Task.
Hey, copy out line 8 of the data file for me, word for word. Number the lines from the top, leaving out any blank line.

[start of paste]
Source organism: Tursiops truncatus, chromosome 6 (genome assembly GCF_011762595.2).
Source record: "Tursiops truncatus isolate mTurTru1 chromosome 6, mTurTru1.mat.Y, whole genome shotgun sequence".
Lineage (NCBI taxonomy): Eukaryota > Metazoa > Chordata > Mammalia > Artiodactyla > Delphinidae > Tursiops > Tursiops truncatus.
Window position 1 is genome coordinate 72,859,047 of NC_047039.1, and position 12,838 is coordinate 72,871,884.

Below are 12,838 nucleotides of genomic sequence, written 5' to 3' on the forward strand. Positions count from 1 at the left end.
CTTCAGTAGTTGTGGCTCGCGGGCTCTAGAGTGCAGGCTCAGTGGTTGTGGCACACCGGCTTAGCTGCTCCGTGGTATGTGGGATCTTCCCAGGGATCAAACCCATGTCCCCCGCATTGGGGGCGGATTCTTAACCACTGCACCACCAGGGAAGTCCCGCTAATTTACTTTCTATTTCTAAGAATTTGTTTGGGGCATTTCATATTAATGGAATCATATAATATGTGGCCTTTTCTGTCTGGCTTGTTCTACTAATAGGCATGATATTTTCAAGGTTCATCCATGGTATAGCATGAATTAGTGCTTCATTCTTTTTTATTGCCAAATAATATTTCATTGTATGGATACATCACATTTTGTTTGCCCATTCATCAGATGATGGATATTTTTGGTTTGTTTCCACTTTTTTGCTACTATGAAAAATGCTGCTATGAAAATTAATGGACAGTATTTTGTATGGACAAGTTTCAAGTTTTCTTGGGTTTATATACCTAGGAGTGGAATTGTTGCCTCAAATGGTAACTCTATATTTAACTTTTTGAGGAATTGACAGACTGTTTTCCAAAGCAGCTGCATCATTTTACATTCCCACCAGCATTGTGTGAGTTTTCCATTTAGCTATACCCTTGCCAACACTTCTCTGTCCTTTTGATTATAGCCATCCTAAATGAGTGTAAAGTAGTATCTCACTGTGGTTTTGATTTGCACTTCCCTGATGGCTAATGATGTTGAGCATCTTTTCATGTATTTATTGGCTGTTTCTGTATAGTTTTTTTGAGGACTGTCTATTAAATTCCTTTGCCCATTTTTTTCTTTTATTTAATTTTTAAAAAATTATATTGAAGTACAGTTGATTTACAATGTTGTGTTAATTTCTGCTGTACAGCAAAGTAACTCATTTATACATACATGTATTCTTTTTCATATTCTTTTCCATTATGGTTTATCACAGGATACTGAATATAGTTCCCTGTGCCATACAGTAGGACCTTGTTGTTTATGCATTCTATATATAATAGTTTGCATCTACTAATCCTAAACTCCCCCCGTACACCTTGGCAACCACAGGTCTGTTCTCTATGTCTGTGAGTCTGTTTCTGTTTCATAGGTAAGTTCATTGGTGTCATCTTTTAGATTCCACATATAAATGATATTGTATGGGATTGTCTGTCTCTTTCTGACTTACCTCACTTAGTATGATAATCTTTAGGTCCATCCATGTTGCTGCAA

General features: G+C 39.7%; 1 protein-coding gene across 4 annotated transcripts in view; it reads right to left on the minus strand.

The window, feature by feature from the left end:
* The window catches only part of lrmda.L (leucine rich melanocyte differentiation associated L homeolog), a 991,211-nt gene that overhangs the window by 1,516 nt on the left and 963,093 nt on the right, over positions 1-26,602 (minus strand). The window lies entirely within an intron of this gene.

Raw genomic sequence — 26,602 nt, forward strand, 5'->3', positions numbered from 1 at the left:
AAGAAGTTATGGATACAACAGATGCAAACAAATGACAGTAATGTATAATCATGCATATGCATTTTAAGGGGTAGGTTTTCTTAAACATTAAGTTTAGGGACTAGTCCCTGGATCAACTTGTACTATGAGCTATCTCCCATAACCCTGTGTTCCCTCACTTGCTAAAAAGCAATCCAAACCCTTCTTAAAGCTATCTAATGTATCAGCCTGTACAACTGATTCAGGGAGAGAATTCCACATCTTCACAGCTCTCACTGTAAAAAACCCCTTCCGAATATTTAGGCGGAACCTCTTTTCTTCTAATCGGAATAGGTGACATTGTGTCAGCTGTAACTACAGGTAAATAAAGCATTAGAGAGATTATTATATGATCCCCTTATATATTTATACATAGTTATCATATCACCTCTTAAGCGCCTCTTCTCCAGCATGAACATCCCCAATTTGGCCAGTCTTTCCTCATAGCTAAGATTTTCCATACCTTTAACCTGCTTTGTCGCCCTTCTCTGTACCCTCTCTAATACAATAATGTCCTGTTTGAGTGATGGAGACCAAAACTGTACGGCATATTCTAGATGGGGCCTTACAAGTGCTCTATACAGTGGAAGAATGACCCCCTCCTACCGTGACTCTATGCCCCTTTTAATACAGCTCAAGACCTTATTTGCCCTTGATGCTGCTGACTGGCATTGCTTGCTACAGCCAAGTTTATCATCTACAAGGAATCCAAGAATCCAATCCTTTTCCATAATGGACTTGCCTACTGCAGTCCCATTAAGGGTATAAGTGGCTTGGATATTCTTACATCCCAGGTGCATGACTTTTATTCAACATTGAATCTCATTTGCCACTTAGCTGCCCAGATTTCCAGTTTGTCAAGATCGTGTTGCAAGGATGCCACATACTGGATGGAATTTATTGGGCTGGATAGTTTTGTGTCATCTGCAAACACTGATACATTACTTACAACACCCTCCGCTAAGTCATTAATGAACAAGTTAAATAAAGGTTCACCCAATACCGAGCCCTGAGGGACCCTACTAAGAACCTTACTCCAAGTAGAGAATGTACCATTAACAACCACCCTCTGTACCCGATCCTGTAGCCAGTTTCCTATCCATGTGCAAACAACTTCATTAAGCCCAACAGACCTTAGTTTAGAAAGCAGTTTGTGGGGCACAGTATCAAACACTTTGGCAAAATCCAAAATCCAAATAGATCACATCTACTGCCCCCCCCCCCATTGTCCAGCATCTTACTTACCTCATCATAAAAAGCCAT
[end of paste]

The window, feature by feature from the left end: